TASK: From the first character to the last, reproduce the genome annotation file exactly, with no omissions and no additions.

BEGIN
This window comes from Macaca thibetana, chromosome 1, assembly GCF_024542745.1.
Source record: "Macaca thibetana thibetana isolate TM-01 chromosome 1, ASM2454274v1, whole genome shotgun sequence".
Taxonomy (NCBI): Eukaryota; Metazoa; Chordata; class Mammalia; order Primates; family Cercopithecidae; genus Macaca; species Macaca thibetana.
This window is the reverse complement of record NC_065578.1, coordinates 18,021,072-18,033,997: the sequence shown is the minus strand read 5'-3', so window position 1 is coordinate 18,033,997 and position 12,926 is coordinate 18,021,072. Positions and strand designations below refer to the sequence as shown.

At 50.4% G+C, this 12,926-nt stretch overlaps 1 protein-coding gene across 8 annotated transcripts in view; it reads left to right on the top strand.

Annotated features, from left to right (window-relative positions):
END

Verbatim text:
This window comes from Macaca thibetana, chromosome 1, assembly GCF_024542745.1.
Source record: "Macaca thibetana thibetana isolate TM-01 chromosome 1, ASM2454274v1, whole genome shotgun sequence".
Taxonomy (NCBI): Eukaryota; Metazoa; Chordata; class Mammalia; order Primates; family Cercopithecidae; genus Macaca; species Macaca thibetana.
This window is the reverse complement of record NC_065578.1, coordinates 18,021,072-18,033,997: the sequence shown is the minus strand read 5'-3', so window position 1 is coordinate 18,033,997 and position 12,926 is coordinate 18,021,072. Positions and strand designations below refer to the sequence as shown.

At 50.4% G+C, this 12,926-nt stretch overlaps 1 protein-coding gene across 8 annotated transcripts in view; it reads left to right on the top strand.

Annotated features, from left to right (window-relative positions):